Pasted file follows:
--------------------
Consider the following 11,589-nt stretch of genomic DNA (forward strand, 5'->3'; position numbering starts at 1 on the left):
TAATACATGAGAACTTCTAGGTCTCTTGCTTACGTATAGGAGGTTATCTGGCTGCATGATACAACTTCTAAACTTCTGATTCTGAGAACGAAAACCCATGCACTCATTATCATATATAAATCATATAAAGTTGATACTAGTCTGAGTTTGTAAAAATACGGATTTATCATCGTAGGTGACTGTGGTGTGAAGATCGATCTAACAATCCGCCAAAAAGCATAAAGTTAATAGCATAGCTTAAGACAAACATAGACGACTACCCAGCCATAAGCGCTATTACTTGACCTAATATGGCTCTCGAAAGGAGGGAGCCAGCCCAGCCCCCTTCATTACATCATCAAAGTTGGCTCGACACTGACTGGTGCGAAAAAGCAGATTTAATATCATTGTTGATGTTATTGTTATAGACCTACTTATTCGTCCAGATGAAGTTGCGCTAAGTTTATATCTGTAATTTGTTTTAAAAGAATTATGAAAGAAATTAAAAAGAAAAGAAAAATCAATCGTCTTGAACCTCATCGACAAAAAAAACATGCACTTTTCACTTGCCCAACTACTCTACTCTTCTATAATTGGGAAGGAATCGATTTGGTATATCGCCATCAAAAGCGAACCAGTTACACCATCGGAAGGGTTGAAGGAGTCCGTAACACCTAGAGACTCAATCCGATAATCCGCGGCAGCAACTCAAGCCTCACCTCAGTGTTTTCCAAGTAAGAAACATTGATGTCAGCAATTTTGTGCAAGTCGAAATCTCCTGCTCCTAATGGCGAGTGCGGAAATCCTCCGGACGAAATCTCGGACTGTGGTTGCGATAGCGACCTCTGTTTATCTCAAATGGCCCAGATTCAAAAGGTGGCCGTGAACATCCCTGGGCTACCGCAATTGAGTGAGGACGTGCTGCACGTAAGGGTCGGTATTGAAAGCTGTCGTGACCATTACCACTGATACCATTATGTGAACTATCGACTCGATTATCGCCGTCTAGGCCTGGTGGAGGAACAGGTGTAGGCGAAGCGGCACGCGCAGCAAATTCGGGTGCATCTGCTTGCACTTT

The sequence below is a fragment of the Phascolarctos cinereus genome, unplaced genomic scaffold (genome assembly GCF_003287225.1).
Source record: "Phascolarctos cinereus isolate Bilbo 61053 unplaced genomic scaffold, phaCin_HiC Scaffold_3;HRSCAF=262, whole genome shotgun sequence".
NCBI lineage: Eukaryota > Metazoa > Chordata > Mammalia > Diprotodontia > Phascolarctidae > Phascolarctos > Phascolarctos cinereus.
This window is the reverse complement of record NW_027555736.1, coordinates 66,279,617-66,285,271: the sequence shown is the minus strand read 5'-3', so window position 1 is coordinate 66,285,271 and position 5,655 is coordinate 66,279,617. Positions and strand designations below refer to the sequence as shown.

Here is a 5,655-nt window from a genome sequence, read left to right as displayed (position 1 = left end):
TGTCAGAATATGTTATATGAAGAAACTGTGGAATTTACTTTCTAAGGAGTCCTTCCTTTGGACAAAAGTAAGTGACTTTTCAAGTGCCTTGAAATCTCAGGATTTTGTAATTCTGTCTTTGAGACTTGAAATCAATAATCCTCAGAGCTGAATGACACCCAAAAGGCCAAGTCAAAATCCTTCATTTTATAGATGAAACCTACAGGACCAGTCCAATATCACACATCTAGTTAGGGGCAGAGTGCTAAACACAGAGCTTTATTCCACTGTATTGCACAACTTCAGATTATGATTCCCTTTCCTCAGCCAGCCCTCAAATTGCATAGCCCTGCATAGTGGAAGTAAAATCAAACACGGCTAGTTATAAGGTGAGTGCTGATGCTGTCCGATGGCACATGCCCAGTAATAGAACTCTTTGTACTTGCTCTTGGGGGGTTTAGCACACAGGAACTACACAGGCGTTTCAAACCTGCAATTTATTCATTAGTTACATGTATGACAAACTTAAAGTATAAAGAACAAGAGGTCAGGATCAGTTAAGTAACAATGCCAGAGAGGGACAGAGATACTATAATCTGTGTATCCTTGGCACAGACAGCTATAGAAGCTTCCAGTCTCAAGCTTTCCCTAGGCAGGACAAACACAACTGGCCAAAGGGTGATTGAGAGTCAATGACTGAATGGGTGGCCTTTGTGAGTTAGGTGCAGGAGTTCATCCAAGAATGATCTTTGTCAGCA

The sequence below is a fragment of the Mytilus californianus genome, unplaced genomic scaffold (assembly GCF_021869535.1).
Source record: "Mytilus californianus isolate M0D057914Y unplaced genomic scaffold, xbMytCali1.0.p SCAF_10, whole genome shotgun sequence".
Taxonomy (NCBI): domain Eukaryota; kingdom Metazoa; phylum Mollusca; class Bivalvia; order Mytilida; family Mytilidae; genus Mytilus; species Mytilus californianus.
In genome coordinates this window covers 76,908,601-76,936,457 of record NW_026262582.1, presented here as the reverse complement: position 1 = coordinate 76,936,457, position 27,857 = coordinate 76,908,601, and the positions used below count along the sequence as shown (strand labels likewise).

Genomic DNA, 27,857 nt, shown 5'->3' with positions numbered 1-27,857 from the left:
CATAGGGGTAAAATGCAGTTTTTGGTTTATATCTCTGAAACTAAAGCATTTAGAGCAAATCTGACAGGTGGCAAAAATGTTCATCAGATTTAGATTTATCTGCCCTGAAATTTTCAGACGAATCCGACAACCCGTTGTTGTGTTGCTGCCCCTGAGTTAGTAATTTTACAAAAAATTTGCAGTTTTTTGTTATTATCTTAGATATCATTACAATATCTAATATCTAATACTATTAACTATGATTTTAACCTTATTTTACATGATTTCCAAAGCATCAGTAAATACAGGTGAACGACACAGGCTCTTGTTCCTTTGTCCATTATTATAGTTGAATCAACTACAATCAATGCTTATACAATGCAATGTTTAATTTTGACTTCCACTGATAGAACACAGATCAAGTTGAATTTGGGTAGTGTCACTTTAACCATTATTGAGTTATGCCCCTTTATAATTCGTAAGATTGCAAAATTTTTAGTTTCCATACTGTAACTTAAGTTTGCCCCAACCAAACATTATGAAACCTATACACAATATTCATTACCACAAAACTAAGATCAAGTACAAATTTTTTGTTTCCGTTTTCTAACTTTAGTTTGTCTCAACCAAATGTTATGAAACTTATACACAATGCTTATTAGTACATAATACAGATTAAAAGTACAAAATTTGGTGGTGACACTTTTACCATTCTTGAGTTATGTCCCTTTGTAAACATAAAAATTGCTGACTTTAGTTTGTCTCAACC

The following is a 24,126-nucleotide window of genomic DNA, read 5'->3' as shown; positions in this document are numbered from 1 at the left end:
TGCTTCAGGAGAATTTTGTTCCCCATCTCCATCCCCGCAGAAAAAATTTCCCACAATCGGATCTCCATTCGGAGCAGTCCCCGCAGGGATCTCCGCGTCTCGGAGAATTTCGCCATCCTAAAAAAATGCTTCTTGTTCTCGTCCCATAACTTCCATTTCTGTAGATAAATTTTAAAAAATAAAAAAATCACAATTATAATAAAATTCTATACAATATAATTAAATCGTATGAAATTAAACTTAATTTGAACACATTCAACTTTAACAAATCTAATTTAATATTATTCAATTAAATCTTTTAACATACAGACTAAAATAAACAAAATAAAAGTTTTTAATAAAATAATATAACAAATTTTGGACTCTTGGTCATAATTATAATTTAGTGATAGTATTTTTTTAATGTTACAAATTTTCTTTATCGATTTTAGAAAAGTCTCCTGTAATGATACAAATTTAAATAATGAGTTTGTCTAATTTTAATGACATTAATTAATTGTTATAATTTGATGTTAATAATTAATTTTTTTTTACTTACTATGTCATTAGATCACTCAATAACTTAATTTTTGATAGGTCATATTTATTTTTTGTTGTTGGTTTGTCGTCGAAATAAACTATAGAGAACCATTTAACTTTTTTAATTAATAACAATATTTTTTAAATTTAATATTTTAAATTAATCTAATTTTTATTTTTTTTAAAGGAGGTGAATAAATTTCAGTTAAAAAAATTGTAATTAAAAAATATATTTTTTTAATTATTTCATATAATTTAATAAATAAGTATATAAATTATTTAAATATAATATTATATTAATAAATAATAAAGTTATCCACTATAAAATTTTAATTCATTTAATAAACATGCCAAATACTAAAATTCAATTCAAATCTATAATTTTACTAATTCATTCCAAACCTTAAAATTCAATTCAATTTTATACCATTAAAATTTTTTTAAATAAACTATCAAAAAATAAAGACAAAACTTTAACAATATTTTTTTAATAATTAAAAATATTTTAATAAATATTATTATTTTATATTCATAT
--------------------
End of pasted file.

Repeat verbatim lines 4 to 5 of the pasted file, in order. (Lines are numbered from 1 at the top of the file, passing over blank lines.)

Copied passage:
Source record: "Phascolarctos cinereus isolate Bilbo 61053 unplaced genomic scaffold, phaCin_HiC Scaffold_3;HRSCAF=262, whole genome shotgun sequence".
NCBI lineage: Eukaryota > Metazoa > Chordata > Mammalia > Diprotodontia > Phascolarctidae > Phascolarctos > Phascolarctos cinereus.